Six in 10 would take other forms of transport to avoid driving at night.

Roughly one in 10 British motorists has had an accident at night, according to a new survey published this week.

The study, conducted by breakdown assistance firm Green Flag, found that nine percent of drivers admit to having been involved in a road traffic accident after dark. Assuming the organisation’s sample of 2,000 motorists is representative of the public as a whole, that could mean as many as 3.6 million of us have had a crash at night.

A similar number of drivers (11 percent, or 4.9 million) profess to know someone who has been in a car accident due to driving in the dark, and a massive six in 10 drivers (61 percent) say they would rather take an alternative form of transport than drive in the dark. And almost half (44 percent) say they simply avoid driving in the dark.

Night traffic in London

Green Flag’s research comes as the nights draw in, and the company has looked into the impact the darker nights and winter driving conditions have on road traffic accidents, our cars, and fuel efficiency. As temperatures plummeted last night (Monday, November 19), the company expects a 20 percent increase in the number of breakdowns it deals with today (Tuesday, November 19). That means the firm could be dealing with around 4700 callouts and almost 3200 breakdowns during the course of the day.

And Green Flag says drivers should prepare to watch their fuel consumption rise as the cold weather sets in, with lower temperatures taking effect on the engine’s inner workings. However, the firm says drivers can mitigate this by driving more efficiently, using the vehicle’s electrics sparingly and avoiding short trips that don’t allow the car to get up to temperature.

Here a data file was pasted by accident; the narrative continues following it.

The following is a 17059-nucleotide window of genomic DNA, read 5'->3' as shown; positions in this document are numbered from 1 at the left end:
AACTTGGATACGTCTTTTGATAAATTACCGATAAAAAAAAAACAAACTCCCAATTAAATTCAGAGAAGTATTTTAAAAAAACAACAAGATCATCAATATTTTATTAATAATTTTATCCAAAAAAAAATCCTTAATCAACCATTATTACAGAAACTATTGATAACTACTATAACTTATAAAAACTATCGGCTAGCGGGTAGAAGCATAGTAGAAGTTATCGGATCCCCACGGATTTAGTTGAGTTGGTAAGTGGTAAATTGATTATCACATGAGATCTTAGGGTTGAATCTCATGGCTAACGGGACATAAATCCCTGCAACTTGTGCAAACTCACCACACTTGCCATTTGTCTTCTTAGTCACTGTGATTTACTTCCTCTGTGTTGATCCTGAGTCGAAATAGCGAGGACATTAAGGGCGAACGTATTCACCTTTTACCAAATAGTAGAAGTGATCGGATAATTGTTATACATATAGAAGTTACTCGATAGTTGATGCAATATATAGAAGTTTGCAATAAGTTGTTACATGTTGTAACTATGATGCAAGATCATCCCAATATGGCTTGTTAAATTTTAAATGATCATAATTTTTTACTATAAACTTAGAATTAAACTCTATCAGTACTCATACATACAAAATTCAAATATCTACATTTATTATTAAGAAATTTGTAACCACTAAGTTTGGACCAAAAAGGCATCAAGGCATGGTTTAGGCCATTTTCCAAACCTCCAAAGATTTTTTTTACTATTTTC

Cars in the night traffic jam

“Drivers need to know how their vehicles are being affected by the seasonal drop in temperatures as well as the dangers of driving in the dark,” said Mark Newberry, the commercial director at Green Flag. “Some aspects of the impact on fuel efficiency can’t be avoided. Oil will be thicker in colder weather, until the engine warms up, increasing friction in both the engine and the gearbox meaning that the engine will always have to work harder to make things move. However, there’s still a lot that can be done to maximise fuel efficiency.

“Green Flag is committed to making sure UK drivers stay safe on the roads year-round, and know the best ways to look after their vehicles and make their fuel last as long as possible.”

Hucknall North Nottinghamshire wake up to misty damp morning